print "  if (secs == 0) { window.status = 'Time Expired, submit now!'; }\n";
      print "  else { window.status = 'You have ' + secs + ' seconds to complete this form';\n";
      print "         window.setTimeout('timemessage('+(secs-1)+')',1000);}\n";
      print "}\n";
      print "timemessage($locksecs);\n";
      print "</script></head>\n";
      print "<body>You have $locksecs seconds after this page loads to submit this form.<p>\n";
      print "<form method=GET>\n";
      print "<input type=hidden name=lockcode value=$lastlockcode>\n";
      print "Enter something: <input type=text name=something>\n";
      print "<input type=submit value=\"Submit\">\n";
      print "</form></body>\n";
   }
   else
   {
      print "<head><title>Already Locked</title></head>\n";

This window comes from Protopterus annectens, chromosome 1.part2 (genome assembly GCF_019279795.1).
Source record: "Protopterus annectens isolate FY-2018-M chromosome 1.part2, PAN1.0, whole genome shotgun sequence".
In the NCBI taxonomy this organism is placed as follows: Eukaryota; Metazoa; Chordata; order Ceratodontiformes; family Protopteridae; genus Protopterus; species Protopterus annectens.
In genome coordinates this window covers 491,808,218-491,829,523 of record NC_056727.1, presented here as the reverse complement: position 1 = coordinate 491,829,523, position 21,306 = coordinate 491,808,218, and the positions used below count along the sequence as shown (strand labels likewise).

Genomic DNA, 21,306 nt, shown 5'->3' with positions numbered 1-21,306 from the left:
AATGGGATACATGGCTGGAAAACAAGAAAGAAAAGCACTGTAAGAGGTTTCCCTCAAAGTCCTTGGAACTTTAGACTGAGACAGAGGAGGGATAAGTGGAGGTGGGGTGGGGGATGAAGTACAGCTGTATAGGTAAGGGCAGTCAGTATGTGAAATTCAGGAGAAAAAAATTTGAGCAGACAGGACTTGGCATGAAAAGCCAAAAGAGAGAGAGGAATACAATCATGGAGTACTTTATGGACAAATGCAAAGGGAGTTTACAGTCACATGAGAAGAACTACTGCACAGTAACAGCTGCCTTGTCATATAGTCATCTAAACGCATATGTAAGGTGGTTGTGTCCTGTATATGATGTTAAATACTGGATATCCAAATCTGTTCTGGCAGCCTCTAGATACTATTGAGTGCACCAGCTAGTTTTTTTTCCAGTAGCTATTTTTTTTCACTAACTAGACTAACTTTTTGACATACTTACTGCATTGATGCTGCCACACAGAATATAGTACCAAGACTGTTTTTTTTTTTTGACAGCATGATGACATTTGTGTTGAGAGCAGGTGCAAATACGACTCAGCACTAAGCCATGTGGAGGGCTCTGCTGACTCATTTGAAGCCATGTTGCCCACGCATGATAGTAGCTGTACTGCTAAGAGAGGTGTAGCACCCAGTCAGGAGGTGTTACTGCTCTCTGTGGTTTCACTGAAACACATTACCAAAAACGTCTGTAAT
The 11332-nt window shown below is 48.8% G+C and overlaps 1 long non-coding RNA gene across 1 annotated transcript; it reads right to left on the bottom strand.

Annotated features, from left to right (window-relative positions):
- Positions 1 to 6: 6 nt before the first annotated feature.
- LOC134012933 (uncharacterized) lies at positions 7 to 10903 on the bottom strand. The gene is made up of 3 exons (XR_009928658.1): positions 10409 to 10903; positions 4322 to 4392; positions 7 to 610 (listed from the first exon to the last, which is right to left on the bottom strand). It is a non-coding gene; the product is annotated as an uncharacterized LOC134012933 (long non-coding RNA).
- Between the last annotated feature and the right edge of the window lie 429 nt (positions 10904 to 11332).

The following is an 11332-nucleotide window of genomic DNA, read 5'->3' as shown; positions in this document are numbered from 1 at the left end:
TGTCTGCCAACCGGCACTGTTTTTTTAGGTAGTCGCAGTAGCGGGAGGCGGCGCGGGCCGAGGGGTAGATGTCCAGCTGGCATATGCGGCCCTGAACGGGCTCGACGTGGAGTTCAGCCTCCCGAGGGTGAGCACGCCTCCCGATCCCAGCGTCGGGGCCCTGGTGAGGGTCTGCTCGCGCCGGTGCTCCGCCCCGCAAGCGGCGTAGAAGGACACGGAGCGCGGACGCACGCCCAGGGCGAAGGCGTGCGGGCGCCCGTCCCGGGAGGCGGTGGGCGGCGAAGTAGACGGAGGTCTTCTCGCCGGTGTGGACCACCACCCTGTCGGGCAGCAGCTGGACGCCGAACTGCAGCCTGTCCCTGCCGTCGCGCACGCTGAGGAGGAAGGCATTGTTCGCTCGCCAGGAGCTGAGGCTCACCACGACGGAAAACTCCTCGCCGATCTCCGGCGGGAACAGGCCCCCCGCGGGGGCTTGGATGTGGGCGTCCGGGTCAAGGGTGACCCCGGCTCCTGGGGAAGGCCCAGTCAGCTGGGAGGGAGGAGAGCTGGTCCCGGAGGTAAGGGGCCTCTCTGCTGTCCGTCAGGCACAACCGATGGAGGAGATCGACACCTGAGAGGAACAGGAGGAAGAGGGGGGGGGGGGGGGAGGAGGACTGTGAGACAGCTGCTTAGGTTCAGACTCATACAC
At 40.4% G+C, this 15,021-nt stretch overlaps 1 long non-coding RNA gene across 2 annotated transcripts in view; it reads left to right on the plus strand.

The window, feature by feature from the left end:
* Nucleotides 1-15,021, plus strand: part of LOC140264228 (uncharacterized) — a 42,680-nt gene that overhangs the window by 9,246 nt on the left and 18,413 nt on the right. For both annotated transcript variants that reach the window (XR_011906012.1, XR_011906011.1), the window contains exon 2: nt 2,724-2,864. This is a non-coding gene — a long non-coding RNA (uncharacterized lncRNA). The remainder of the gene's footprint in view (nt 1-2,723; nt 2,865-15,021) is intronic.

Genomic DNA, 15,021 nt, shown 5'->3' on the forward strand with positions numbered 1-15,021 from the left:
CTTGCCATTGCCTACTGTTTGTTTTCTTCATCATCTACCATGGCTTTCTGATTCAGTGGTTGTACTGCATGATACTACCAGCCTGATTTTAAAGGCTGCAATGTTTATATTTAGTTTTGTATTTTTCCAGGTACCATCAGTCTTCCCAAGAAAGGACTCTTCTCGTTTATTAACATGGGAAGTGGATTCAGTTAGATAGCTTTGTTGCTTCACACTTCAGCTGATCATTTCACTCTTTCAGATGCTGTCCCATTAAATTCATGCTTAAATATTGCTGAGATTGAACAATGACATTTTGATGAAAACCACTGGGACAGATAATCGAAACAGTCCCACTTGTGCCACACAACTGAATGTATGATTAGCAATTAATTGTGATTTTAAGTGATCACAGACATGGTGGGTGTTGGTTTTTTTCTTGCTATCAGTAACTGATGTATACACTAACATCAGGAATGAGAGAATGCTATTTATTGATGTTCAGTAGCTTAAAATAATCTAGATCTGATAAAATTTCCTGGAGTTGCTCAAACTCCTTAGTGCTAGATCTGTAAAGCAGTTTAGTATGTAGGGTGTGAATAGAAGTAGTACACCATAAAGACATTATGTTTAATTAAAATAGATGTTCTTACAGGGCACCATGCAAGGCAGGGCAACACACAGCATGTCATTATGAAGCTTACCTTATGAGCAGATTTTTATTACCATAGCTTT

print "<body>Sorry, someone has this record locked already. Please reload this page in ", $lastlocktime+$locksecs+$extrasecs+1-time," seconds</body>\n";
   }
}

sub ReadParse {
  local(@rawargs) = split(/&/, $ENV{'QUERY_STRING'});
  foreach (@rawargs) {
    local($name, $value) = split(/=/);
    $value =~ tr/+/ /;
    $value =~ s/%([a-fA-F0-9]{2})/pack("C", hex($1))/eg;
    $FORM{$name} = $value;
  }
}

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generousAuthor Commented:
Umm, I am going to need some time with this one. I was just creating a tmp, if the file existed then the person got a msg saying to try again. Your code (from the parts that i can understand)  seems to do a lot more and i will try to use it.

I don't understand how this code kicks the user out / sends the info automatically after x secs.  Could you just highlight that code?  Sorry for being so difficult.

It is the long weekend and my girlfriend will kill me if i take the laptop camping, so pls give me a few days (tues night).

Thx.

ps thanks for the frame ideas too.


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b2piCommented:
Alamo, that's a nice piece.  It amazes me sometimes how few of the questions in this topic have much at all to do with perl :)